The real life distance is multiplied by the ratio scale, giving an incorrect distance on the plan.

• Dividing the model / plan / map distance by the ratio scale

The distance on the model / plan / map is divided by the ratio scale meaning that the real life distance is incorrect.

• Ratio scale not simplified

If given the ratio 2cm:5km, it is easier to calculate when the ratio is in the form 1:n and so we must find an equivalent ratio before using the scale.

Here the ratio would be 1cm:2.5km so 1cm on the map would be equal to 2.5km in real life.

• Incorrect units in the solution

The units for the model are mixed up with the units for the real life distance. For example if we were calculating the distance of 10cm on a map with the scale ratio of 1cm:5km, \ 10 \times 5=50cm is stated whereas the correct solution would be 10 \times 5=50km.

• Converting units

Sometimes the units need to be converted so that you are working with the same units, making calculations much easier to comprehend. Make sure you know how to convert between different metric units. For example, the map scale is given as 1:25 \ 000 which means that 1cm on the map is equivalent to 25 \ 000cm in real life.

If the answer is asked to be written in kilometres, the real life value in centimetres must be divided by 100 \ 000 to get the same measurement in kilometres. 1:25 \ 000 = 1cm:0.25km

### Practice scale drawing questions

1. A map has a scale of 1cm:3km. How far is the actual distance of 3.5cm on the map?

0.86km

0.86cm

10.5km

10.5cm
3 \times 3.5=10.5km

2. An atlas has the scale 2cm:500km. Calculate the real distance for a length of 15cm on the map.

3750km

7500km

33.3km

3750cm
\begin{aligned} &2cm:500km = 1cm:250km \\\\ &250 \times 15=3750km \end{aligned}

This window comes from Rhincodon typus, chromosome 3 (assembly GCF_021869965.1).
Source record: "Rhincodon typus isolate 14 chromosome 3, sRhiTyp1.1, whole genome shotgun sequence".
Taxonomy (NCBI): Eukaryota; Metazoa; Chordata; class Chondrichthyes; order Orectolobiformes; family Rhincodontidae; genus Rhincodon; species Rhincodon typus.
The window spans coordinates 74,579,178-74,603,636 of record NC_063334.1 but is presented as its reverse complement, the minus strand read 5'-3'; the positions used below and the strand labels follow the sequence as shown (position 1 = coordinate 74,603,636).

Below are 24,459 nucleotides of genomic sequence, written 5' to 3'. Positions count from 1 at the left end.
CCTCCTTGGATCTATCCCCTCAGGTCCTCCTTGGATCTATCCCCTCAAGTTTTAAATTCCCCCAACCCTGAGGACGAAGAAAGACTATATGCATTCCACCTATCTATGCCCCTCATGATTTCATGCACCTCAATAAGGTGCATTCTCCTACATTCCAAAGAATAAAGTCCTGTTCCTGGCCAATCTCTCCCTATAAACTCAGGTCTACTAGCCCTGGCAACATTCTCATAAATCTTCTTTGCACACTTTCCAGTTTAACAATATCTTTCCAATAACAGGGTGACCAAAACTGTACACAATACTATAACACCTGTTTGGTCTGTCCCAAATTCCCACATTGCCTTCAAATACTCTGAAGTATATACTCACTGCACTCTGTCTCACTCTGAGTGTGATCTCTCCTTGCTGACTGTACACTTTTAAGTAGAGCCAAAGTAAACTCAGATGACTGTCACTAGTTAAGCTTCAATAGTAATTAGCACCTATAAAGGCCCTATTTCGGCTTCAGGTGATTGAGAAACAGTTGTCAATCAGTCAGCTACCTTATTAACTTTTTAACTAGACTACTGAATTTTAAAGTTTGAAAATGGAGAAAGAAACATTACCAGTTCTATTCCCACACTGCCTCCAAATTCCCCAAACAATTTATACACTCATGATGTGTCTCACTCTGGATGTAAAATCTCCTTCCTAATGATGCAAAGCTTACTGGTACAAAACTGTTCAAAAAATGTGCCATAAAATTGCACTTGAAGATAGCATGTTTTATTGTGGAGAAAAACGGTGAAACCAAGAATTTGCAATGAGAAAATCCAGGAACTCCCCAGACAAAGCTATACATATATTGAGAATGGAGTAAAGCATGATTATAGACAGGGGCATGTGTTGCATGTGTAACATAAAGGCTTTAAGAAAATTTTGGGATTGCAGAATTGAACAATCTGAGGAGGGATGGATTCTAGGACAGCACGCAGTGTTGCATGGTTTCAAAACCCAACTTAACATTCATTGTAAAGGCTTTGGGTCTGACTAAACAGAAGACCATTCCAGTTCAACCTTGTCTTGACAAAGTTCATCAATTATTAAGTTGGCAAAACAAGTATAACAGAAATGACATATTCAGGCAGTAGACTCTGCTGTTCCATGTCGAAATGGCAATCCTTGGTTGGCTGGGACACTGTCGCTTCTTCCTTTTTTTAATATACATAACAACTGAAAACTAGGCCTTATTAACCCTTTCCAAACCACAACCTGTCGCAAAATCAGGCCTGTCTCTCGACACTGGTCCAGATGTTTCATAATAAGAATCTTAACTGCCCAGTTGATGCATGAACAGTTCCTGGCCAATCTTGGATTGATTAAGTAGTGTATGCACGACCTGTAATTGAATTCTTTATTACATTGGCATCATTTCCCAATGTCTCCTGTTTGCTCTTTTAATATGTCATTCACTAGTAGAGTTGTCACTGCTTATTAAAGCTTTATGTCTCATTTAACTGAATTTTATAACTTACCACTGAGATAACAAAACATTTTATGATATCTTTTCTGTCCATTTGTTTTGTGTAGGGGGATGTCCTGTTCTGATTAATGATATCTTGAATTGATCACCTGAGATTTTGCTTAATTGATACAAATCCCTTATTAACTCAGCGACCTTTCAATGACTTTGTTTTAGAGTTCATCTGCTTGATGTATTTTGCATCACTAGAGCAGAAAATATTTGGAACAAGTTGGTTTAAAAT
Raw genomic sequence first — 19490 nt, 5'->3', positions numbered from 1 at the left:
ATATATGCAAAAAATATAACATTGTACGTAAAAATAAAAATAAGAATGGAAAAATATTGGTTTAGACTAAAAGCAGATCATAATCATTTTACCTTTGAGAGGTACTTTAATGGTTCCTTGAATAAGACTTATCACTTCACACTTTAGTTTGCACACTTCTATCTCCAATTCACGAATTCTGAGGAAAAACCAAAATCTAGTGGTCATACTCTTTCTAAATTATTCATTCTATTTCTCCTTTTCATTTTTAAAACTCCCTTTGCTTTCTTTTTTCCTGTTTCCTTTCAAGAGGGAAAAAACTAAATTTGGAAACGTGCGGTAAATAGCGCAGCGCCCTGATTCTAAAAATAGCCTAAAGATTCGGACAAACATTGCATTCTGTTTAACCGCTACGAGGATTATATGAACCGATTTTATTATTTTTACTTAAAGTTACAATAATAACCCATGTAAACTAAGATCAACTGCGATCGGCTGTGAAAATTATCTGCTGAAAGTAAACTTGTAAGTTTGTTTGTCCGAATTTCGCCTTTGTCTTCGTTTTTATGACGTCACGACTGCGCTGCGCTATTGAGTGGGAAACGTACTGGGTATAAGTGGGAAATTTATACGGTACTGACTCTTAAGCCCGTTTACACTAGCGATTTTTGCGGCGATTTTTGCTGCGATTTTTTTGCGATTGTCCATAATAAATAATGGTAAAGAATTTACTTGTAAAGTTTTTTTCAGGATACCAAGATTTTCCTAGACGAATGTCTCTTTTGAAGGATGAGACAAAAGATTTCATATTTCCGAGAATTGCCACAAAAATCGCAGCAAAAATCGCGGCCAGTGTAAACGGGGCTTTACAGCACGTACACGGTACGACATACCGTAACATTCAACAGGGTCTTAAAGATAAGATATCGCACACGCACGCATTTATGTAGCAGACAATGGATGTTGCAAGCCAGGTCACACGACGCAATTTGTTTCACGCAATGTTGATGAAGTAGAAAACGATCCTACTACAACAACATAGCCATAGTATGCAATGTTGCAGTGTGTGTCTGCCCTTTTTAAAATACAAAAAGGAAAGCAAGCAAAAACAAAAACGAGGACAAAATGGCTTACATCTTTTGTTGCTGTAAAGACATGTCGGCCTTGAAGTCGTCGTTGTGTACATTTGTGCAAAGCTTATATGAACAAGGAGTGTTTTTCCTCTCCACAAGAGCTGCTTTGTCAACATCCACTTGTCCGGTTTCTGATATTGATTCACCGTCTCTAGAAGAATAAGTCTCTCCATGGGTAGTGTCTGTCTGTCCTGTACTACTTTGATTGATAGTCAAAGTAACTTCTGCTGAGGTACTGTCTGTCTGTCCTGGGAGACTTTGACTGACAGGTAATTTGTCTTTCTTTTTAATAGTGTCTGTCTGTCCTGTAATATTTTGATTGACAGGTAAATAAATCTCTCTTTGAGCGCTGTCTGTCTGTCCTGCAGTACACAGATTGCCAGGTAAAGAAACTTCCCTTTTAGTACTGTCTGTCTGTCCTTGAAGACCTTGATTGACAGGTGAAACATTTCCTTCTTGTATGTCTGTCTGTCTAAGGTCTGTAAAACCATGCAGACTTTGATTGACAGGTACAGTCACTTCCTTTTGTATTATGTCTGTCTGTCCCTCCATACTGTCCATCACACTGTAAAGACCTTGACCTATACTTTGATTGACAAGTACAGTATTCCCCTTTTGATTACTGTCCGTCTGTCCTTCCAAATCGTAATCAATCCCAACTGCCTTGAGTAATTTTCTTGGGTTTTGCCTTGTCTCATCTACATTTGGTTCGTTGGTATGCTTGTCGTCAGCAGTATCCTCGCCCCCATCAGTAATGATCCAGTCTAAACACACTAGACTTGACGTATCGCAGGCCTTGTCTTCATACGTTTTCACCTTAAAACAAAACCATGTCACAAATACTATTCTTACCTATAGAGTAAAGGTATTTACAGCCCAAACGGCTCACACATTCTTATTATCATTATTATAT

3. A plan of a bridge uses the scale 10cm:18.2m. The height of the bridge on the plan is 5.9cm. Calculate the real life height of the bridge.

10.738m

10.738cm

107.38m

3.08m
\begin{aligned} &1cm:1.82m \\\\ &1.82 \times 5.9=10.738m \end{aligned}

4. A model elephant is created using a scale of 10cm:2.8m. A distance of 138.8cm is taken from the real life elephant. How long is this length on the model?

0.38864cm

0.38864m

4.96cm

4.96m
\begin{aligned} &138.8cm=1.388m \\\\ &10cm:2.8m=1cm:0.28m \\\\ &1.388 \div 0.28=4.96cm \end{aligned}

5. A map of the UK uses the scale 8m:1400km. Calculate the distance on the map that represents the actual length of 132km.

1.326m

13.26m

0.754km

0.754m
\begin{aligned} &8m:1400km=1m:175km \\\\ &132 \div 175=0.754m \ (3dp) \end{aligned}

6. The plan of a garage is drawn using the drawing to actual scale of 0.9cm:20cm. What is the length of the garage on the plan, if it is 5.6m in real life?

28cm

6.22m

6.22cm

25.2cm
0.9cm:20cm=1cm:22.\dot{2}cm

Model to actual ratio is therefore 1cm:22.\dot{2}cm

\begin{aligned} &5.6m=560cm \\\\ &560 \div 22. \dot{2}=25.2cm \end{aligned}

### Scale drawing GCSE questions

1. A map has a scale of 1cm:0.5km. A dog walker walks around 18km per day. Calculate how far they will have walked on a map.

(2 marks)

18 \div 0.5

(1)

=36cm

(1)

2. (a) The distance between two cities in an American State is 146.8km. The distance between the two cities on a map is 29.36cm. Calculate the scale ratio of the map to the actual distance in the form 1cm:nkm.

(b) The river that travels through the state is measured on the plan to be 45cm. Calculate the actual length of the river. State the units in your solution.

(4 marks)

(a)

146.8 \div 29.36=

(1)

1cm:5km

(1)

(b)

45 \times 5=225

(1)

km

(1)

3. Below is the map of a desert island.

Using the scale provided, calculate the distance between the Palm Trees and the Waterfall.

(3 marks)

Distance [6.3-6.7cm]

(1)

Their 6.5 \times 50

(1)

325m

(1)

## Learning checklist

You have now learned how to:

• Multiplying and dividing by powers of 10 in scale drawings or by multiplying and dividing by powers of a 1,000 in converting between units such as kilometres and metres
• Solve problems involving similar shapes where the scale factor is known or can be found

## Still stuck?